Introduction by Chloé Wolifson.
Recently, Jake Walker has been scrolling the edge of the canvas, reimagining the ceramic frames that surrounded many of his earlier paintings. These sculptural components are a nod to the way architectural designs are inevitably influenced by their natural and built surroundings. Architecture has been an ongoing interest of Walker's, and in this new body of work, is suggested in paintings including The Hyde House, which began as a collection of accidental marks accumulated on a board on the artist's desk. As Walker sees it, the artist helps the paintings to find their own final form, a process which may begin with unexpected accumulations or underpainting, before an exercise in obliteration takes over in the search for a resolution.
While architecture's influence is ever-present, the paintings in I am in Hobart retreat into the interior, reflecting Walker's growing concern with screen-based modes of viewing. With "every image in the solar system" (as the artist puts it) instantly available at our fingertips, quality is sacrificed in favour of quantity. Scale, depth and time are compromised in favour of quick and easy access to imagery. Walker's paintings propose an antidote to this status quo, revealing themselves gradually through slow and close looking. In Walker's three-dimensional interventions the canvas scrolls back into itself, riffing on and rupturing the ceaseless scrolling that defines the online viewing experience.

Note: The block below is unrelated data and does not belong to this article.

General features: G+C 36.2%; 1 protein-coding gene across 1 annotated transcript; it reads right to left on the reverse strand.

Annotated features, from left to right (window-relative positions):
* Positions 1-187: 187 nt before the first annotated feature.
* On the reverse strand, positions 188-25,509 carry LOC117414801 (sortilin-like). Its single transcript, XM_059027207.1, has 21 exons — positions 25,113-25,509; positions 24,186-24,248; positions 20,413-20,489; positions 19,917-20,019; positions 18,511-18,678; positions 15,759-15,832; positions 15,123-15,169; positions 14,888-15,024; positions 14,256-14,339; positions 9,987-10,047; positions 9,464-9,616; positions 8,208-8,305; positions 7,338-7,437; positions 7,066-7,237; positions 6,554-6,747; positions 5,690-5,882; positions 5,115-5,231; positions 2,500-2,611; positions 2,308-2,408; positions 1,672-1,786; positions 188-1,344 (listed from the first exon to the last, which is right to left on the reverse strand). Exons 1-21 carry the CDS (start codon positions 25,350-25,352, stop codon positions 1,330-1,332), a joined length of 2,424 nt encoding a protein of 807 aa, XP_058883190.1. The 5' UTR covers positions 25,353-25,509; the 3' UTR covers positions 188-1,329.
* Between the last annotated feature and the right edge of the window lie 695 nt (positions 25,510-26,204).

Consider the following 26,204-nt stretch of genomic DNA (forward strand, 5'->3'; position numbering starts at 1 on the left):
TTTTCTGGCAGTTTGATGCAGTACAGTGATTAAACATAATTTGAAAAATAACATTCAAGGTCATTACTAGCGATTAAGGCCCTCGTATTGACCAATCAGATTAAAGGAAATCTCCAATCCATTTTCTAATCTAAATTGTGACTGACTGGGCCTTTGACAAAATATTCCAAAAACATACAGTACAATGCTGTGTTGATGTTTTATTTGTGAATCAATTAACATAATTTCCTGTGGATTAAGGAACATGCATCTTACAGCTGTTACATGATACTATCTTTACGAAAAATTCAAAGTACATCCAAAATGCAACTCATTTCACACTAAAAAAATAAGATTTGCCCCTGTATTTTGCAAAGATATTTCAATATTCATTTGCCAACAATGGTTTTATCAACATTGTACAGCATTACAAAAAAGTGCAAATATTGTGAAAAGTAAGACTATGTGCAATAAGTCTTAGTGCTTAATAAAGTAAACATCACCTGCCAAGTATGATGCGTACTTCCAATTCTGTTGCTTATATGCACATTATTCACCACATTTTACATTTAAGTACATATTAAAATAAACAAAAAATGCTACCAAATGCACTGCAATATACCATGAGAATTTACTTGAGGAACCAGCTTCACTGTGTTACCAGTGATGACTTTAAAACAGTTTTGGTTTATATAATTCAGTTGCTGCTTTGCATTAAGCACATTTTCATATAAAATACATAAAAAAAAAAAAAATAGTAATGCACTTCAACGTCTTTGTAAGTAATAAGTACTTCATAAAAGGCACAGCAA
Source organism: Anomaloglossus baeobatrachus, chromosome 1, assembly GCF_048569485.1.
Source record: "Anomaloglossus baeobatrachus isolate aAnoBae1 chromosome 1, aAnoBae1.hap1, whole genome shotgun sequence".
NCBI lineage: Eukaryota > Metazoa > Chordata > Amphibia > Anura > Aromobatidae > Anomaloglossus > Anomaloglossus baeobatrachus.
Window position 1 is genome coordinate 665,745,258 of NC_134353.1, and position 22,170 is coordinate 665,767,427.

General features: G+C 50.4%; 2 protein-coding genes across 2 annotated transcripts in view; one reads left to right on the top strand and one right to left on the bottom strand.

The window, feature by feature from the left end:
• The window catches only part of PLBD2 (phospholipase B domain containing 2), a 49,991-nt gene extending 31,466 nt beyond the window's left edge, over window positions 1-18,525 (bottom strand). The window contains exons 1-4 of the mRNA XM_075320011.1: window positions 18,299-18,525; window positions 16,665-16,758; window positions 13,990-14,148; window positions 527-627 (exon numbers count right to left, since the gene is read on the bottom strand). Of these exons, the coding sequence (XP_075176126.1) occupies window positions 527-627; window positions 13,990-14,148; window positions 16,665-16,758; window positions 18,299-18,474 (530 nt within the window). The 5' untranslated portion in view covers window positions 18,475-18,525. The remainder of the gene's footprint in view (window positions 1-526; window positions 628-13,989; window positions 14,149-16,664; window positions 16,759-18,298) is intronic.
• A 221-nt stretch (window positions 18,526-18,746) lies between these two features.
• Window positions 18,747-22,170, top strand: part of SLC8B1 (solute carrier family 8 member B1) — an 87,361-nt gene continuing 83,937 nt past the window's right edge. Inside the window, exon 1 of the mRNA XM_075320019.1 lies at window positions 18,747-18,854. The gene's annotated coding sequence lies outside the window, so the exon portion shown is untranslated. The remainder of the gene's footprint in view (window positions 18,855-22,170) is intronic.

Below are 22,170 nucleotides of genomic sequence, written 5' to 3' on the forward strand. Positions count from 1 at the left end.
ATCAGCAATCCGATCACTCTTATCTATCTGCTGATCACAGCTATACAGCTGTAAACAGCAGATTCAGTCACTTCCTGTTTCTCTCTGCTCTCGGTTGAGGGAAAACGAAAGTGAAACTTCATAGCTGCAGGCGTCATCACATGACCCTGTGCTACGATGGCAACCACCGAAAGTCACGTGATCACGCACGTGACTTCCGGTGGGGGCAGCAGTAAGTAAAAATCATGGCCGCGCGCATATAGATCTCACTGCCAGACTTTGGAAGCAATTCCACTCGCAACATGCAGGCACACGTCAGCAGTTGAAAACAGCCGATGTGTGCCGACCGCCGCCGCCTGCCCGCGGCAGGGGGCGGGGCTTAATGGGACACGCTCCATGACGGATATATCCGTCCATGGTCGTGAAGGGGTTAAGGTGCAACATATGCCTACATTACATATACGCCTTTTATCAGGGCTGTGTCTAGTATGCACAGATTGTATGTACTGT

These paintings find Walker reckoning between the traditions of abstract painting, and this contemporary screen-based condition. In some works, the sleek, shiny gadgets appear in a roughly painted vernacular, as if an alien were describing a found object, its screen now mercifully obsolete. The multicoloured, layered brushstrokes in other works suggest the capacity of these dark voids to overwhelm when activated: these paintings are composed of networks of lines or enlarged pixel patchworks, clearly visible in some cases, and blurred or blotted out in others. The eye is drawn around the more open compositions, and encouraged to find its way through the texture of those that are more densely layered. Walker's labour is ingrained in each work, making the case for what he terms "the dying art of a closer inspection."
The exhibition's title bluntly states Walker's location, dispelling the cosmopolitan effects of social media and acknowledging the current circumstances which bind yet separate (albeit within ever-changing parameters, as the artist makes a now-permitted, last-minute dash to Sydney to attend the opening of his own show). This setting further exacerbates the duality which preoccupies Walker: More time is spent staring at the harsh light of screens as social distance leads to virtual connection. But we are also compelled to observe our immediate surroundings more closely than ever before – allowing the traces imbued in architecture, landscape, or a painting to slowly reveal themselves.
Press release courtesy Gallery 9.